There’s no one-size-fits-all for reactive maintenance. It all boils down to how much your specific machine will cost to fix. Some machines may cost a significant amount of money to restore (and in that case, you may want to simply consider new equipment), while others may only cost a few hundred dollars. This is one reason why many businesses utilize some type of preventive maintenance strategy—the worse the equipment damage, the greater the repair costs.
Relevant Industries For Reactive Maintenance
Reactive maintenance is applicable to every industry, but is least used as a “strategy” in the manufacturing, oil & gas, and IT business, and is typically more common in the restaurant and retail industries. This, of course, depends on the cost of these businesses’ assets, and how much proprietors are willing to invest to protect pricey equipment upfront.
Example of Reactive Maintenance
If a restaurant refrigerator abruptly stops working, this can lead to food spoilage and may even cause the restaurant to shutdown for health reasons. A malfunctioning refrigerator could be detrimental to the restaurant as a whole, depending on how long the refrigerator is out of service.
What is it?
Emergency maintenance is similar to reactive maintenance—both processes require a last-minute response to the abrupt breakdown of equipment. However, emergency maintenance entails some type of threat to health and safety (e.g. a sudden chemical spillage in a manufacturing plant may require total evacuation of the premises, as well as alert the appropriate authorities).
In general, having to perform emergency maintenance is not a situation you want to find yourself in. The mess is typically not worth the money you may have saved on planning and prevention. That said, two advantages include:
- No initial cost involved – You can’t always anticipate when or how a major threat to your business and staff may occur. Thus, aside from complying with standard health and safety requirements and taking normal precautions, investments don’t negate the possibility of freak accidents from occurring.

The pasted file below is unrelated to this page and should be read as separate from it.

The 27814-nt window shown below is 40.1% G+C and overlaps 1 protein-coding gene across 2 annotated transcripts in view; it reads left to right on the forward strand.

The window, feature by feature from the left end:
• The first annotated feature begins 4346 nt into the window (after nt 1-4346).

- No planning required – Again, this probably isn’t much of a “benefit” when you actually find yourself in a situation that poses a significant health risk to your business, staff, and customers, but the “upside” is that planning time is minimal for these types of occurrences.
Cost of Implementation – ($$$$)
Implementing emergency maintenance can be very expensive, interrupting not only the daily flow of your business but also costing a significant amount of money to execute. It’s not uncommon for emergency maintenance expenses to cost double the amount of a preventive maintenance strategy, since the response is so urgent and the nature of the maintenance is often extensive.
Relevant Industries For Emergency Maintenance
Industries that routinely use emergency maintenance include chemical and manufacturing plants, tenant buildings, and housing communities, to name a few.
Example of Emergency Maintenance
A sewer back-up that floods a tenant’s apartment could easily cost the facility thousands of dollars in repairs and property damage, and will most likely result in an evacuation from that apartment (and surrounding apartments).
What is it?